Canada's consumer inflation rises to 3.3% in July
Figure is higher than market expectations of 3% increase
By Ovunc Kutlu
ISTANBUL (AA) - Canada's annual consumer inflation came in at 3.3% in July, rising from the 2.8% annual gain recorded in June, according to the country’s statistical authority on Tuesday.
The figure is higher than market expectations of a 3% increase.
It, however, reflects a significant slowdown since the 8.1% gain last June, which was the highest in 39 years.
"Acceleration in headline consumer inflation was mainly attributable to a base-year effect in gasoline prices," Statistics Canada said in a statement.
Excluding gasoline, the consumer price index (CPI) increased 4.1%, rising from a 4% gain in June.
On a monthly basis, the CPI rose 0.6% in July, following a 0.1% gain in June, due to higher monthly prices for travel tours, with July being a peak travel month, according to the agency. On a seasonally adjusted monthly basis, the CPI rose 0.5%.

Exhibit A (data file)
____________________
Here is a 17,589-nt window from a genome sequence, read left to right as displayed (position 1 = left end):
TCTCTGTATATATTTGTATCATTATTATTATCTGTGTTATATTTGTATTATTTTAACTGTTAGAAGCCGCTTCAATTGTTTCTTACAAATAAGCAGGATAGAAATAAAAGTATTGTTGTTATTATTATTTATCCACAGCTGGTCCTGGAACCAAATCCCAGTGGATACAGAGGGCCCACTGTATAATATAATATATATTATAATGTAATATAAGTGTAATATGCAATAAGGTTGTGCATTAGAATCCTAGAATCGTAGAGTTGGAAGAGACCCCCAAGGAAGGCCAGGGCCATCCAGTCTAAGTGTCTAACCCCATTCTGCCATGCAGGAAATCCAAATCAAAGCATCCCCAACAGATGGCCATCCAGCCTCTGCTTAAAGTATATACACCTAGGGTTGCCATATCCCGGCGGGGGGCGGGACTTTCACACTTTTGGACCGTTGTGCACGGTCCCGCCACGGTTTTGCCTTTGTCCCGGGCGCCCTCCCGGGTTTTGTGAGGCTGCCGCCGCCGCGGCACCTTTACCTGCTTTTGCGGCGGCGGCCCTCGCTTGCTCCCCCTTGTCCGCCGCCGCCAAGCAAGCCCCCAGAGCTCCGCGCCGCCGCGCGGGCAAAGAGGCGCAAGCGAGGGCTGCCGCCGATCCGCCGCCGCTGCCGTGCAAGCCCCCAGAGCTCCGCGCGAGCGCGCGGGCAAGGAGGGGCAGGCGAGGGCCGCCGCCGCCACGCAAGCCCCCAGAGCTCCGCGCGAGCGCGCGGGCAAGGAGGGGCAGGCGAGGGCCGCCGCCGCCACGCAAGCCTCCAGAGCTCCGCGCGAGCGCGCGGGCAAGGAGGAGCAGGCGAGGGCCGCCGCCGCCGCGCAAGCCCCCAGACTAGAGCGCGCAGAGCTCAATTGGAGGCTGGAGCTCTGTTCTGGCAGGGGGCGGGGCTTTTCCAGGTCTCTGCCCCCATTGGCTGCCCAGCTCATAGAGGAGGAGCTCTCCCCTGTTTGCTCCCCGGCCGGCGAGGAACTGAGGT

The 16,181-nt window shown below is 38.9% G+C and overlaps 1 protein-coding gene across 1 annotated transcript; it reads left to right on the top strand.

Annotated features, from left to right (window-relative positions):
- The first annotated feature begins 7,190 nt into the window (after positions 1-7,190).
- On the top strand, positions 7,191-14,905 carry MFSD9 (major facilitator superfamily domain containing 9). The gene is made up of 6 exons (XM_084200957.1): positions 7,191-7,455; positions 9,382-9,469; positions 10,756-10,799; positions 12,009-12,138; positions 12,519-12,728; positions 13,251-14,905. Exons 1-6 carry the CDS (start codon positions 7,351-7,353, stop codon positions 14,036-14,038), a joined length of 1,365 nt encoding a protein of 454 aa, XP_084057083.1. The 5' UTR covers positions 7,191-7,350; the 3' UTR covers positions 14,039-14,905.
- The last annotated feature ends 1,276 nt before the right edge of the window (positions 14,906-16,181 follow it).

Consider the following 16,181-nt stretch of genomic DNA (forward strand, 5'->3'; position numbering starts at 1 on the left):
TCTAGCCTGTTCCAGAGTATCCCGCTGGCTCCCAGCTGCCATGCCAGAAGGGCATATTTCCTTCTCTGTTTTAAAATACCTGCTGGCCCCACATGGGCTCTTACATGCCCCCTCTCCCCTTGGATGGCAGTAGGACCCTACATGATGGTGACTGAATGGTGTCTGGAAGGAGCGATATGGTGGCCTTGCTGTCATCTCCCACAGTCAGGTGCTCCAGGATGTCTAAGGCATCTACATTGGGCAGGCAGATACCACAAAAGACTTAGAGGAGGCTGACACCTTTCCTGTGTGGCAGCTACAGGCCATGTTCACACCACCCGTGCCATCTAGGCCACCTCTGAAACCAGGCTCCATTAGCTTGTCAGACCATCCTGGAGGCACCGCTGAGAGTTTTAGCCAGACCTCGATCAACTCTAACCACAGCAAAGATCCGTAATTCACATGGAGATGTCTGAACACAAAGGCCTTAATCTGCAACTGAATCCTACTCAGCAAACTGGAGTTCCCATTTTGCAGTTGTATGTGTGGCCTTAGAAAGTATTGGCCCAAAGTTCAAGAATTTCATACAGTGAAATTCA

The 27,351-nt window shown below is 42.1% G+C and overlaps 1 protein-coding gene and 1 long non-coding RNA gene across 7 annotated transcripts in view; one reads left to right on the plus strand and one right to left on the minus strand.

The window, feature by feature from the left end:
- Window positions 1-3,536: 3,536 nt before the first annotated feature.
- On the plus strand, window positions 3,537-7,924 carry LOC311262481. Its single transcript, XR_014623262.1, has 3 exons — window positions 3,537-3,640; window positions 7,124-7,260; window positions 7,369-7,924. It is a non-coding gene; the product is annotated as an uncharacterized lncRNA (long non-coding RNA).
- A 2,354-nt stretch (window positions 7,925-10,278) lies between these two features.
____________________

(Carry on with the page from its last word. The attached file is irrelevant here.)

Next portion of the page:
Those figures also came higher than market estimates of a 0.3% increase.
The Bank of Canada hiked interest rates by another 25 basis points on July 12 as the central bank continues its policy of quantitative tightening to fight inflation.
The target for the overnight rate has been increased to 5%, with the bank rate now at 5.25% and the deposit rate climbing to 5%.
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